A recent study reported a more precise and stable capsulotomy in FLACS patients in a 12-month follow-up period using a high-energy/low-frequency femtosecond laser platform in comparison to a control group [19].

In this study, we investigated long-term (18 months) results obtained by an expert surgeon with bimanual FLACS technique with a low-energy/high-frequency femtolaser in terms of capsulotomy shape and PCO incidence. We also evaluated visual outcomes and endothelial cell loss at 18 months after surgery. We compared results with a control group. Up to date, there are no studies on a long-term evaluation of FLACS treated with a low-energy/high-frequency femtosecond laser.

Recent scientific investigations have proven that FLACS capsulotomies are more predictable, regular, and better-centered than manual ones, leading to safer surgery and a positive influence on visual recovery and patient satisfaction [20]. Moreover, the regularity of the capsulotomy/rhexis shape and size influences the position of the IOL and the predictability of the calculated power for the IOL [21, 22]. It is well known that if the CCC is too small, it can cause a hyperopic outcome caused by a posteriorly pushed IOL due to an excessive anterior capsular overlap. If it is too large, the IOL can be positioned too anteriorly resulting in a myopic shift. Moreover, if the capsulotomy is not well-centered, the IOL can be tilted causing astigmatism or a compromised retinal image [23]. In addition, a capsulotomy, which is centered on the optical axis of the lens with a diameter of 5.25 mm, optimizes prevention of PCO, consistency of effective lens position (ELP), and capsular strength [12].

In our study, we found that FLACS capsulotomy presented a significantly higher stability of the capsulotomy diameter and area at 18 months after surgery. Moreover, the FLACS group had a significantly higher circularity than B-MICS capsulorhexis.

Our findings are in line with results reported in the literature showing significant centration and stability of FLACS capsulotomy over time in comparison to standard phacoemulsification. In particular, Pathier et al. [19] evaluated the diameter of the rhexis, its centration, and the position of the IOL in 33 patients who underwent FLACS in one eye and traditional phacoemulsification in the other; they found that in the FLACS group, the laser capsulotomies were more precise, centered, and stable over time.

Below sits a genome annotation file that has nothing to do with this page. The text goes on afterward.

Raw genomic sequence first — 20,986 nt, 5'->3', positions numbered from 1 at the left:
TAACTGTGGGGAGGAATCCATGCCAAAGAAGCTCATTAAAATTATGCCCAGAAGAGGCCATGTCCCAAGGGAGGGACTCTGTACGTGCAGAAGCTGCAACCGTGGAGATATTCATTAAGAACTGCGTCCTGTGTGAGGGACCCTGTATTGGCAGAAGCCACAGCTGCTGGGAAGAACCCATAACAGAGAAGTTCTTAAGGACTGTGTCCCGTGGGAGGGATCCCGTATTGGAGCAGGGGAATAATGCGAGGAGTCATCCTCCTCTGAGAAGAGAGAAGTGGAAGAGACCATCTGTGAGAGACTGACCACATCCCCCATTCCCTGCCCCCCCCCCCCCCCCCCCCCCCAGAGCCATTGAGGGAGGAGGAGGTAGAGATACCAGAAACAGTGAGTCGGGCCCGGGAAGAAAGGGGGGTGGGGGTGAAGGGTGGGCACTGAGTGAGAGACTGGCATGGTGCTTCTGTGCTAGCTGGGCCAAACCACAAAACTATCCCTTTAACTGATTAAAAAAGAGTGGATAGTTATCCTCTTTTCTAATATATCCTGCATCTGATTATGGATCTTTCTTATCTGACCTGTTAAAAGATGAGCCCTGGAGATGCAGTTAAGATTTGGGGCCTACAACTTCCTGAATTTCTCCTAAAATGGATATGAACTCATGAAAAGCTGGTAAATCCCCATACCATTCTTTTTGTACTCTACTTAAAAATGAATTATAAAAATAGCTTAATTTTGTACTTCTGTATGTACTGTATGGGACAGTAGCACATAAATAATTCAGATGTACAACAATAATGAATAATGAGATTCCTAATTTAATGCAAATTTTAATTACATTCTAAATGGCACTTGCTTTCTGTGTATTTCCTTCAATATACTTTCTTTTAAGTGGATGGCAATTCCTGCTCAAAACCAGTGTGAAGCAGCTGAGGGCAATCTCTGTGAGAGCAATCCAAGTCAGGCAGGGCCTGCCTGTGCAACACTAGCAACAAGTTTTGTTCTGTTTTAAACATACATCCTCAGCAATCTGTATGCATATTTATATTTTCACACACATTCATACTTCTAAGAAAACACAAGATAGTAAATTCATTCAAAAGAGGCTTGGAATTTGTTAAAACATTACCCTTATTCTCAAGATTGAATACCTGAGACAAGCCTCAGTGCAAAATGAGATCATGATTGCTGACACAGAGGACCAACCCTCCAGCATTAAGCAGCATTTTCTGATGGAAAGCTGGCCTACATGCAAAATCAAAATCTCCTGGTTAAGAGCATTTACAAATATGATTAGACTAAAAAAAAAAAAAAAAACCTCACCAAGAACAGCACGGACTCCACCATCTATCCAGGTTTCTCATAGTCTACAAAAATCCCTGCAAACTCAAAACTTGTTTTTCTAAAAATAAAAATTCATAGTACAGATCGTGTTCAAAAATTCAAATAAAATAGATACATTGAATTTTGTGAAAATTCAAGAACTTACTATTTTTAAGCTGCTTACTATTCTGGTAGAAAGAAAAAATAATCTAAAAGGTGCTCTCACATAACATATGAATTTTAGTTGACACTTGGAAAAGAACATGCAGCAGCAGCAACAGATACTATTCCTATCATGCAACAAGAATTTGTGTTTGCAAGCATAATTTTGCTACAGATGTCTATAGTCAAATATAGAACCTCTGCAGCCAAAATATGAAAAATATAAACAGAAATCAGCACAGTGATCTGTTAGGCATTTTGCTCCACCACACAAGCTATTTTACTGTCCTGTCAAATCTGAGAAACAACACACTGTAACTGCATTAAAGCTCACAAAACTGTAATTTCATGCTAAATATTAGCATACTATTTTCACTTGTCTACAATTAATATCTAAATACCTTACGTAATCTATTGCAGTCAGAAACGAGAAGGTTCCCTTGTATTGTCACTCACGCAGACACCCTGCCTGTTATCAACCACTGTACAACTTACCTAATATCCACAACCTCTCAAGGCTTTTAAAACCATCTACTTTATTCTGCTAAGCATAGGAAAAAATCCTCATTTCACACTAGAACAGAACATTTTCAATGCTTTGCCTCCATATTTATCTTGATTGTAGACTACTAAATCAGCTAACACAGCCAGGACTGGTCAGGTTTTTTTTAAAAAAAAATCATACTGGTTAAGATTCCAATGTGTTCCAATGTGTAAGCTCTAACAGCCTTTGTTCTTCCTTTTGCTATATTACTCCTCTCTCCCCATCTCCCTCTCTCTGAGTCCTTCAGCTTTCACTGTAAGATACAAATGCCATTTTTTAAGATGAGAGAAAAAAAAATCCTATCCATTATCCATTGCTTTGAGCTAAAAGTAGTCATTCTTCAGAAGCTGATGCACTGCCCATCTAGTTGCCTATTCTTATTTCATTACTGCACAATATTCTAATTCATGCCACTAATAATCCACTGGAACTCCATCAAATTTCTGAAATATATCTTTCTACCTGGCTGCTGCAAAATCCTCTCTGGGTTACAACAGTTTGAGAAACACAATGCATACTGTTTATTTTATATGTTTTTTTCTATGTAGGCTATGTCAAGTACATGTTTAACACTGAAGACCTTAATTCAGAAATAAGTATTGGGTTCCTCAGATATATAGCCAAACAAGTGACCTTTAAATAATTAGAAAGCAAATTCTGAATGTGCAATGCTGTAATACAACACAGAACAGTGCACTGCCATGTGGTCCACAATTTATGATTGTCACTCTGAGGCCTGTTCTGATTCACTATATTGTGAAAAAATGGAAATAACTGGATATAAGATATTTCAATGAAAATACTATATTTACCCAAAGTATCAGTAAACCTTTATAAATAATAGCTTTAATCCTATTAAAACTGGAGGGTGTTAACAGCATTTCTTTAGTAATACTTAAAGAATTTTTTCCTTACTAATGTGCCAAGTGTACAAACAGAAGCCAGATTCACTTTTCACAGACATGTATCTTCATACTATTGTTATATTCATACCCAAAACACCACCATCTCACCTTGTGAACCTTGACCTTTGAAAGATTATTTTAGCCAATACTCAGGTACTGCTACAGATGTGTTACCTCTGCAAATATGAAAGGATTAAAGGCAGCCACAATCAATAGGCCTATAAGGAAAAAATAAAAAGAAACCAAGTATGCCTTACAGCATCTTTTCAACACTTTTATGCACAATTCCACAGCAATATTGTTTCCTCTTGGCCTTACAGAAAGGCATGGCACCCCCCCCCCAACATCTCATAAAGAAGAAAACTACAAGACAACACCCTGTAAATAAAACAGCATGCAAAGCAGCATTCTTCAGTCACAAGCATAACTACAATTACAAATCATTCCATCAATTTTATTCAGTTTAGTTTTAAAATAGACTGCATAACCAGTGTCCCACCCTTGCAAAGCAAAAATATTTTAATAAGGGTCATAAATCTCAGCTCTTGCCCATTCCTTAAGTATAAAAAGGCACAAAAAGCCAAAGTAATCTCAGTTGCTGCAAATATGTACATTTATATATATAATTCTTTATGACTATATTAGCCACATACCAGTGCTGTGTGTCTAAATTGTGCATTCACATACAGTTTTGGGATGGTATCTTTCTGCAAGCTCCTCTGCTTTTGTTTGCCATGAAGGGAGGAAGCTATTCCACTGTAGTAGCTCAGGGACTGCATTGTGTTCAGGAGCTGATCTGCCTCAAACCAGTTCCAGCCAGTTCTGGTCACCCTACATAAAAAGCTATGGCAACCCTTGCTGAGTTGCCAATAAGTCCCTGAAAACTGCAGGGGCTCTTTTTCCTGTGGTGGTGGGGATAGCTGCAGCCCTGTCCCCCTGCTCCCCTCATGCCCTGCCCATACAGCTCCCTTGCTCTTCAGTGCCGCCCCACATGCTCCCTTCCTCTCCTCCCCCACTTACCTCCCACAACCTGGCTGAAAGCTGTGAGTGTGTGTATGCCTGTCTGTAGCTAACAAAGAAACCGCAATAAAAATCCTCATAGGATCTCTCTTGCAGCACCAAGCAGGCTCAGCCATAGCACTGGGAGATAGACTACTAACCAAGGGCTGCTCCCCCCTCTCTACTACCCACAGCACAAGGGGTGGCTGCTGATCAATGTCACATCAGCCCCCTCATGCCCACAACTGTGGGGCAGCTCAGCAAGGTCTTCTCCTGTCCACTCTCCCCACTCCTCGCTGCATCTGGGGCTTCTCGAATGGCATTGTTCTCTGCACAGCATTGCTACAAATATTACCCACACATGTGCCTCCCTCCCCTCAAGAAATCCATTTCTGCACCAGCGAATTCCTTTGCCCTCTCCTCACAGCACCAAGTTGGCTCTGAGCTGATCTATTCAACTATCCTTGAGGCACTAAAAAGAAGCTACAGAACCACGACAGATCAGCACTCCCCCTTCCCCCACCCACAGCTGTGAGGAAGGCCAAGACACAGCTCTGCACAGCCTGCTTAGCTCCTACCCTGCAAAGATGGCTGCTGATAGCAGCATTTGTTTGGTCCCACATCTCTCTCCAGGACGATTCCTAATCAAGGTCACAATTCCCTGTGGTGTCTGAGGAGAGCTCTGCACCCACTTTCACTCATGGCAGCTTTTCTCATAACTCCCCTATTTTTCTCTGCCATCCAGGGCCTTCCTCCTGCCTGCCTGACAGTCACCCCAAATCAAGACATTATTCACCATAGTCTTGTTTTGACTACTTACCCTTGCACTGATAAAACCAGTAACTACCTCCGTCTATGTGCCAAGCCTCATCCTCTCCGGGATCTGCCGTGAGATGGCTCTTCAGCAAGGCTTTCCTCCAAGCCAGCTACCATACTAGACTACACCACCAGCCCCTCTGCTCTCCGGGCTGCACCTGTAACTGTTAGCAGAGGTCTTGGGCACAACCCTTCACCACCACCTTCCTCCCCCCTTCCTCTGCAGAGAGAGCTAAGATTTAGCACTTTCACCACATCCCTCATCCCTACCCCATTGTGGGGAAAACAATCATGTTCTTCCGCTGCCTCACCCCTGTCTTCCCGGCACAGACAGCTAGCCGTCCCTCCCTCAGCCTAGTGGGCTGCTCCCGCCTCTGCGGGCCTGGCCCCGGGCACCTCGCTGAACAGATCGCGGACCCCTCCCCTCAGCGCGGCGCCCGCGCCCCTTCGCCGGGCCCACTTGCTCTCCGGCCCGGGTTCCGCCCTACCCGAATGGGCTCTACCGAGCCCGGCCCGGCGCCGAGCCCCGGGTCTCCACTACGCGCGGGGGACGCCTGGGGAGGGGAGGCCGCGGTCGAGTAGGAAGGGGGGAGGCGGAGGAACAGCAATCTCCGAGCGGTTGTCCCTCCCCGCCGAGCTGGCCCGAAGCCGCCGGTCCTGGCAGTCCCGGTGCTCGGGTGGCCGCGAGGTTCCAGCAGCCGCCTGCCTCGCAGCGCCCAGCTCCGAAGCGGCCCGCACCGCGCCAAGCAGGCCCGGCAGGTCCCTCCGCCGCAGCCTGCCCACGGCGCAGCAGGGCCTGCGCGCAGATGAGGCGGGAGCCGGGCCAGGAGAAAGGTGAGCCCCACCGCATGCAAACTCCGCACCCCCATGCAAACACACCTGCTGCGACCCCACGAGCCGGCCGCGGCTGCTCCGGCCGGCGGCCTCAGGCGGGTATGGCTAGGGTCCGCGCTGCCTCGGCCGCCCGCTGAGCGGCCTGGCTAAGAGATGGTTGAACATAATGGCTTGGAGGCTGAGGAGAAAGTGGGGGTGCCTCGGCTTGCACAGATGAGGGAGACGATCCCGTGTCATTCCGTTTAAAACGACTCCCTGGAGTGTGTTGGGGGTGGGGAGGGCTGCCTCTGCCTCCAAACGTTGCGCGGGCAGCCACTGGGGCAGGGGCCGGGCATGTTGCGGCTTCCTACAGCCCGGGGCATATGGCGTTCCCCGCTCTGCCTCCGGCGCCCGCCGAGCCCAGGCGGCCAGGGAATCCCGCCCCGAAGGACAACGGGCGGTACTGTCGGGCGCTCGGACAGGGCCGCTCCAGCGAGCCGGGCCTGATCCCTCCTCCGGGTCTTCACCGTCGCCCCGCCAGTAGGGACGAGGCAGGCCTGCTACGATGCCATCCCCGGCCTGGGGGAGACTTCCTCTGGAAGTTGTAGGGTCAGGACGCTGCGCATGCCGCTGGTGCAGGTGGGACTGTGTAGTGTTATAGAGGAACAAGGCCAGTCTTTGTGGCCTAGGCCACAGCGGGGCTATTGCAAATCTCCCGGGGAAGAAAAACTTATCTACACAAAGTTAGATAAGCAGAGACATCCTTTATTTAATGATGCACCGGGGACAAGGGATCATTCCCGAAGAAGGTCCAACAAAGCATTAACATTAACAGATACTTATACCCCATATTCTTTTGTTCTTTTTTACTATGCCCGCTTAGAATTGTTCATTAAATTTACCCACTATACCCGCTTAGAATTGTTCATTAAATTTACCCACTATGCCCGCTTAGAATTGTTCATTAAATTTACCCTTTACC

Similar results were found by Friedman et al., who showed higher symmetry, centering, and circularity in the FLACS group compared to the controls [24]. Berk et al. in a recent study evaluated 995 cases of FLACS and 883 cases of traditional phacoemulsification after three weeks from surgery, highlighting more precisely centered, circular, and reproducible capsulotomies in the first group [25].

High-energy/low-frequency femtolasers were used in the above mentioned studies. It is known that laser pulse energy influences the strength of the capsulotomies, which increases with decreasing the energy [24]. Previous research with the low-energy/high-frequency Ziemer Z8 showed, similar to our results, median circularity 0.98 [0.97–0.99] (n = 6) with FLACS, better accuracy when compared to manual capsulorhexis and importantly very smooth capsulotomy edges due to low energy [26]. In contrast to ours, the research was undertaken using human donor eyes and no follow-up examination was possible.

We also observed a better IOL overlapping with capsulotomy than in manual capsulorhexis. Complete overlap of the IOL optic by the anterior capsule edge is a well-known enhancement of the barrier effect to lens epithelial cell growth. Hollick et al. [27] have long ago reported and confirmed significantly less PCO with a capsulorhexis completely covering the edge of the IOL optic.

Posterior capsule opacification (PCO) remains one of the main long-term complications after cataract surgery, especially when hydrophilic IOLs are concerned, often seen as one of the most common causes of nonrefractive decrease in vision [28, 29]. In our study, PCO score and incidence were significantly reduced in the FLACS group compared to the standard phaco group.

In the literature, uncertain data about this controversial topic are found. Kovacs et al. observed a lower PCO incidence at 18–26 months in the femtolaser group in comparison to standard phacoemulsification [13]. On the other hand, some recent investigations reported results in contrast with this evidence [25, 30].